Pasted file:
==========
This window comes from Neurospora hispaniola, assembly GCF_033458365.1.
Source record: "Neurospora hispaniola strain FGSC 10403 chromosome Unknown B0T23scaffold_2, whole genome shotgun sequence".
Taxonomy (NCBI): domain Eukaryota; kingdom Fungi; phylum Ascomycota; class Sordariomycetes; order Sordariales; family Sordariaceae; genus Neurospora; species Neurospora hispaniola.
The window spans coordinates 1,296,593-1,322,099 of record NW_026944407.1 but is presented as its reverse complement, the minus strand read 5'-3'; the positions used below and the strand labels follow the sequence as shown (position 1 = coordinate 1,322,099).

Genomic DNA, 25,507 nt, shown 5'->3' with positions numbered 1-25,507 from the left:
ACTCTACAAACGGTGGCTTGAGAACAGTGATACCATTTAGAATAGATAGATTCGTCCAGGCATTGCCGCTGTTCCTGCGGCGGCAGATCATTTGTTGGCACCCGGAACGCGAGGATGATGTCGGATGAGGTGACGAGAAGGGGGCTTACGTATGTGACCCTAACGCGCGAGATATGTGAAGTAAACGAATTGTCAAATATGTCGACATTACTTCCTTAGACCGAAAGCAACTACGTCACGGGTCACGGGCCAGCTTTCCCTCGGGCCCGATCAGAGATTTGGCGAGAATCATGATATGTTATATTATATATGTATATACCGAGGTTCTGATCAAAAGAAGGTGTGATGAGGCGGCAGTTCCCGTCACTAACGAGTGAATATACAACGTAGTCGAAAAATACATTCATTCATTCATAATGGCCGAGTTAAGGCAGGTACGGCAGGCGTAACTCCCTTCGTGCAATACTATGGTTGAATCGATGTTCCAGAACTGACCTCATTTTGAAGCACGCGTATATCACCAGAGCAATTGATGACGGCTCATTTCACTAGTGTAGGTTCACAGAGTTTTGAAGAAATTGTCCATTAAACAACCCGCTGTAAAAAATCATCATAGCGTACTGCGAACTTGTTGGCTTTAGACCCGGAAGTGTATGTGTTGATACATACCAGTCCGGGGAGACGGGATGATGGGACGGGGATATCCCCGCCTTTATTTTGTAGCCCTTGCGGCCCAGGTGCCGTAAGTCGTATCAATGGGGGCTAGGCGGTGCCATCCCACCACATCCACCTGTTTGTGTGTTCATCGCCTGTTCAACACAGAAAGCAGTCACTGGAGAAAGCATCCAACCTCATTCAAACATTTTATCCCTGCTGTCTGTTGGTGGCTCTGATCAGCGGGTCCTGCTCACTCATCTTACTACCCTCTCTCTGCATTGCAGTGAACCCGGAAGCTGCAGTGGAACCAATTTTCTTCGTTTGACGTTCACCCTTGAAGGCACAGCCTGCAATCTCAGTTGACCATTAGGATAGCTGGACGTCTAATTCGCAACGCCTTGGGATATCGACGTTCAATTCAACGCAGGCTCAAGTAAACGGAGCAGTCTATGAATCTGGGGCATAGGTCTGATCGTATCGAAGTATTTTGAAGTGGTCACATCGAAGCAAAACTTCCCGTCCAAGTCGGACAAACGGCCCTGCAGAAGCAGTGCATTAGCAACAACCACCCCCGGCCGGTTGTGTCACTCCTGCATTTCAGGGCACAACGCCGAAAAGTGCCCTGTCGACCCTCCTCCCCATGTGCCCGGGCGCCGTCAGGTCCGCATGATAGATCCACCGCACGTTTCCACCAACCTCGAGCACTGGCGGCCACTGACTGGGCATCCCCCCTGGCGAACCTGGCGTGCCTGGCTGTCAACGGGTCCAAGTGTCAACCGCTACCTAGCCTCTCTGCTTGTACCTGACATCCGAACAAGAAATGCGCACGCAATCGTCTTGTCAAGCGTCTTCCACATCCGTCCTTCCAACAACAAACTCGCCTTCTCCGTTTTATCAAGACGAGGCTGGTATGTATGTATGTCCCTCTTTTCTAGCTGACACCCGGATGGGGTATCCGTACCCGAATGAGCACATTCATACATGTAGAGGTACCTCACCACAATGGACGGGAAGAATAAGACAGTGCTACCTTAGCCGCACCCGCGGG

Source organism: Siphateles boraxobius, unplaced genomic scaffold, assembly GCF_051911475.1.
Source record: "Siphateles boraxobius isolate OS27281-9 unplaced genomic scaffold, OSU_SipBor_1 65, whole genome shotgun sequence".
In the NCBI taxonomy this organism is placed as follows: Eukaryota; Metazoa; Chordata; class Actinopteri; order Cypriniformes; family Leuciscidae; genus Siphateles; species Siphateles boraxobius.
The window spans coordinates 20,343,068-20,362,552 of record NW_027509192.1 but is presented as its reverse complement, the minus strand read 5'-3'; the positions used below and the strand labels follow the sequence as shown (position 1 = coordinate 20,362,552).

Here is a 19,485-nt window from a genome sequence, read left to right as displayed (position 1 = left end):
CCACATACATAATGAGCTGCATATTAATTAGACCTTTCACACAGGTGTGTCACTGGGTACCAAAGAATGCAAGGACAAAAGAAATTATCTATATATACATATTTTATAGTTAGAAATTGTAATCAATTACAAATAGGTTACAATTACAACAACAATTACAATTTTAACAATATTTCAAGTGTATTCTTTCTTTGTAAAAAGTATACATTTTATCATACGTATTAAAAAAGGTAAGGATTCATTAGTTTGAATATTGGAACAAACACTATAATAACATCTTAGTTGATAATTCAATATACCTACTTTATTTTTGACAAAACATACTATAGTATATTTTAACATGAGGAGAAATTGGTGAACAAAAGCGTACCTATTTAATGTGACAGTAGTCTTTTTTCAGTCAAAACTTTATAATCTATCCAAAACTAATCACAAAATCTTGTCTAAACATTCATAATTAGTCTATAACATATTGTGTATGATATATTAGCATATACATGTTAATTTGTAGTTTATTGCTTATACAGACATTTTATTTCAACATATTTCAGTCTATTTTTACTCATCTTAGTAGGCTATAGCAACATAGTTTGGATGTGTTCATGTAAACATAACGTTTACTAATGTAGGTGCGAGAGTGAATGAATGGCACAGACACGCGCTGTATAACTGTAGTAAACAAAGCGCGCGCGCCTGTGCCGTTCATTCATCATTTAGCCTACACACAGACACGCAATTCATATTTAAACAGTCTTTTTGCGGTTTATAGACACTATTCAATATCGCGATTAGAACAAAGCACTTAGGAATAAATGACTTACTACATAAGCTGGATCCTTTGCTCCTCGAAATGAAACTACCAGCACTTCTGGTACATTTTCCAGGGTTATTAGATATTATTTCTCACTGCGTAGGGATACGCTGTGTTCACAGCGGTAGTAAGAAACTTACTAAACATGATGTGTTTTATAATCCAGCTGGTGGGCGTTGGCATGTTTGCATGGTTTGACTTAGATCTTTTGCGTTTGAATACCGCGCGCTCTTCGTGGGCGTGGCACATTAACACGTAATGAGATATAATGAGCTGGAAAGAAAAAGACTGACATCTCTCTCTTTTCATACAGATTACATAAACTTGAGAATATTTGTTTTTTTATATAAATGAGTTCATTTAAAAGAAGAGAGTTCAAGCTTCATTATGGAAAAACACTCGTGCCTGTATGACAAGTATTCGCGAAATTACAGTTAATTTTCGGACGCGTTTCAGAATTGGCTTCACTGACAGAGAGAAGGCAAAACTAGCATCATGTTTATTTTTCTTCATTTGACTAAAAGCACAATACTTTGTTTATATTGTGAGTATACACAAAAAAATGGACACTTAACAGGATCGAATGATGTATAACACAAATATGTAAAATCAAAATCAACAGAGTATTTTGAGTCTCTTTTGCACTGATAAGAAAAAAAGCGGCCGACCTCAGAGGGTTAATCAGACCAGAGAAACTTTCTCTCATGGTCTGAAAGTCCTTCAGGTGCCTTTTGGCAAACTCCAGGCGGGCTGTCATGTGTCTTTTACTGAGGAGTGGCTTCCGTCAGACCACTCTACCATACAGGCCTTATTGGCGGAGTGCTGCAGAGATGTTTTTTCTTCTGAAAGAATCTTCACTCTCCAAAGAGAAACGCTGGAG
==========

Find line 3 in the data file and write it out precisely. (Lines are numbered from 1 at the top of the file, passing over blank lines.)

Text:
Taxonomy (NCBI): domain Eukaryota; kingdom Fungi; phylum Ascomycota; class Sordariomycetes; order Sordariales; family Sordariaceae; genus Neurospora; species Neurospora hispaniola.